770453 58 Medium Regiment, Royal Artillery
Cyril Johnson, known as Jim as he disliked the name Cyril was born in Sudbury in May 1913. He was the son of Alfred James and Ethel Johnson. His father was employed as a sheet metal worker. Jim was one of 12 children and the family lived in Gregory Street. Jim’s father was injured in the First World War and should have had a limb removed but wouldn’t. Because of this he couldn’t claim a pension and used to make paper flowers to sell to provide food for the large family.
Before the war Jim was employed as a motor mechanic/welder and both he and his brother Joe were members of the Territorial Army based in Sudbury. Jim was married to Vilma Kathleen Smith at Sudbury Registry Office on 11th December 1937 and they lived with their two eldest daughters in School Lane. Sadly Jim never knew his youngest daughter as she was born a month after he was killed.
During the evacuation of Dunkirk Jim saved his brother Joe’s life by holding him up in the water whilst under enemy fire for 5 hours before they were rescued. Later in the war he was sent to North Africa and his daughter’s last memory of her father as a small girl, was watching him walk up the alley in School Lane with a cigarette, with a ‘thumbs up’ to her mother meaning I’ll be back, waving and blowing kisses.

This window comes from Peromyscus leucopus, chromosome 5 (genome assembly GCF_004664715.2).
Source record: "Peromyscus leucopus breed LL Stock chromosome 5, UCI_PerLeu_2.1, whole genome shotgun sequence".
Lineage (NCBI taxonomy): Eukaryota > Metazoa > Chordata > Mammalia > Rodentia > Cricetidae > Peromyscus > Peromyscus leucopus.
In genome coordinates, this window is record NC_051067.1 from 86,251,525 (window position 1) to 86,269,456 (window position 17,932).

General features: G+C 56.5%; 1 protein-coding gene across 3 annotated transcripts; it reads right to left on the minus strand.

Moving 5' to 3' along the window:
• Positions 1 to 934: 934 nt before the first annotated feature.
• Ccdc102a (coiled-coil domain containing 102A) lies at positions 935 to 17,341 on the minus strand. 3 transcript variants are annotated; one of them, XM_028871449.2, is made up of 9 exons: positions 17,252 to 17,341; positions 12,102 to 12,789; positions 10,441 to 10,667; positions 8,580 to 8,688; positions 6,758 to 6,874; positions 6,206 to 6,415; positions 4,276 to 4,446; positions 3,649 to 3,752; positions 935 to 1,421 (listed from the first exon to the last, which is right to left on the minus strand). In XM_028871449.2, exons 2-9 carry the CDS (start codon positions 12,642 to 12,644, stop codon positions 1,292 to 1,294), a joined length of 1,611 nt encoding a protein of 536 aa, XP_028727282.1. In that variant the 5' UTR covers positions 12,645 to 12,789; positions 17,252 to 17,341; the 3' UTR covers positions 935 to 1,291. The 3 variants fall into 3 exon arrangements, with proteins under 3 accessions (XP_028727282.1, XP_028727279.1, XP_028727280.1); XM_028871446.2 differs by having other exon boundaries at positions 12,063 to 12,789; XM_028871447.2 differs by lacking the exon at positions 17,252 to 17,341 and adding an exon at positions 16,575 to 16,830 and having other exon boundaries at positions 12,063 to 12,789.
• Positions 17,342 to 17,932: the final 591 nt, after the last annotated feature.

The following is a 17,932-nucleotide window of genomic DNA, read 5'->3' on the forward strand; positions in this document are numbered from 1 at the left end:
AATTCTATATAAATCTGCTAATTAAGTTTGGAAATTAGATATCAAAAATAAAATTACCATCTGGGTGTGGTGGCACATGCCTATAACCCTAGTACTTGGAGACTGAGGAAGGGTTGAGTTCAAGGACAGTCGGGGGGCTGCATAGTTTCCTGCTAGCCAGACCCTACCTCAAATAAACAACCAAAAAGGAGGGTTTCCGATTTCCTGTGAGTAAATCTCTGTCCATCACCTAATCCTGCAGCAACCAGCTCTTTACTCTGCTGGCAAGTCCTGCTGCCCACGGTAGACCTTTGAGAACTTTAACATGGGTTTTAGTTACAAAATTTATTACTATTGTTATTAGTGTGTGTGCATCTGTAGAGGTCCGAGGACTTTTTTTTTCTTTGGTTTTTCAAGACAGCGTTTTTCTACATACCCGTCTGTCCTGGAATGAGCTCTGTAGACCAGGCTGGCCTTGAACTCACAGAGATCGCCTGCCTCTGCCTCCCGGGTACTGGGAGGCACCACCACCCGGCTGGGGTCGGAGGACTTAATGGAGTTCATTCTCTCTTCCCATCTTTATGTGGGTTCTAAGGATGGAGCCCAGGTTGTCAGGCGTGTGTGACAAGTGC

Jim served alongside 2 of his brothers, Joe and Arthur. On 8th May 1943 Jim and his brother Joe were by their gun when someone called for help as their gun had jammed. Jim went to assist but the gun exploded killing him and 3 others. It is believed to have happened only a few hours before the ceasefire. Jim was aged 30. He lies buried in a grave alongside the other 3 casualties in Massicault Cemetery, Tunisia. Sergeant Thomas Johnson, also a Sudbury man but no relation to Jim was one of those also killed.
Jim’s brother Len Portfleet lost his life serving with the army in Greece in 1945 and is remembered on the Great Cornard War Memorial.
This is a poem written by Jim’s daughter and dedicated to her father.
Daddy’s Not Coming Home
As a child I used to see,
If my dad would come back to me.
I’d wait at gate, at door, in vain.
Daddy’s not coming home again.
He promised that he would soon be back,
That day he left – with bag intact.
I waved and smiled, and shed a tear,
He promised he’d always be near.
As days and months turned into years,
I wondered why he’d disappeared.
No one spoke, or told me why,
No one said my dad had died.
All through life I’ve dreamed to see
Where daddy was, if not with me.
I know he rests with comrades true
In a peaceful garden, amongst many hues.
I went myself not long ago, to tell him
How I’d dreamed.
To ask him why he’d given his life
And not come home to me.
I knelt before his peaceful grave.
I wept, and then I knew,
how he and many others
Gave their lives for me and you.
As I left I told him I would be back,
Again I saw a young man, his back-pack still intact.
He smiled and said, ‘My darling, can’t you see,
One day you’ll be coming home – here with me.
Josie (Jo Cooper)
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